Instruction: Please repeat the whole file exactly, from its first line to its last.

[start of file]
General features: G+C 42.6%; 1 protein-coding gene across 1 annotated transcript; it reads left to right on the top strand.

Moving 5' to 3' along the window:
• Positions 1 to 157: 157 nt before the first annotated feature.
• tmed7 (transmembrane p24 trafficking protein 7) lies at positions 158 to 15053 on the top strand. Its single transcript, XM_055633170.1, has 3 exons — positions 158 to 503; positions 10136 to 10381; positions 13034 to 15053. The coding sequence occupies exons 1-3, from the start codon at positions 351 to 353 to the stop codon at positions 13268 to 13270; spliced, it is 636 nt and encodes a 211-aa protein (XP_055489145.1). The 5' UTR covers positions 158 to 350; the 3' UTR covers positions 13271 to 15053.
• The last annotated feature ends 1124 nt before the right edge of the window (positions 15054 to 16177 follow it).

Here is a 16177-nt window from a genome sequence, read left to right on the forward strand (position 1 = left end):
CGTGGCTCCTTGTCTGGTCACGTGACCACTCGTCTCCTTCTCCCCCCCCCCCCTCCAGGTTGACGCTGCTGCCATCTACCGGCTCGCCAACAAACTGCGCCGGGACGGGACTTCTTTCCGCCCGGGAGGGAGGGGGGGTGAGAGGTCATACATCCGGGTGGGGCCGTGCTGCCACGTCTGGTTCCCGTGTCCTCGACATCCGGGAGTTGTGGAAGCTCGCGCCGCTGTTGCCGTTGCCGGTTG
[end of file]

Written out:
General features: G+C 42.6%; 1 protein-coding gene across 1 annotated transcript; it reads left to right on the top strand.

Moving 5' to 3' along the window:
• Positions 1 to 157: 157 nt before the first annotated feature.
• tmed7 (transmembrane p24 trafficking protein 7) lies at positions 158 to 15053 on the top strand. Its single transcript, XM_055633170.1, has 3 exons — positions 158 to 503; positions 10136 to 10381; positions 13034 to 15053. The coding sequence occupies exons 1-3, from the start codon at positions 351 to 353 to the stop codon at positions 13268 to 13270; spliced, it is 636 nt and encodes a 211-aa protein (XP_055489145.1). The 5' UTR covers positions 158 to 350; the 3' UTR covers positions 13271 to 15053.
• The last annotated feature ends 1124 nt before the right edge of the window (positions 15054 to 16177 follow it).

Here is a 16177-nt window from a genome sequence, read left to right on the forward strand (position 1 = left end):
CGTGGCTCCTTGTCTGGTCACGTGACCACTCGTCTCCTTCTCCCCCCCCCCCCTCCAGGTTGACGCTGCTGCCATCTACCGGCTCGCCAACAAACTGCGCCGGGACGGGACTTCTTTCCGCCCGGGAGGGAGGGGGGGTGAGAGGTCATACATCCGGGTGGGGCCGTGCTGCCACGTCTGGTTCCCGTGTCCTCGACATCCGGGAGTTGTGGAAGCTCGCGCCGCTGTTGCCGTTGCCGGTTG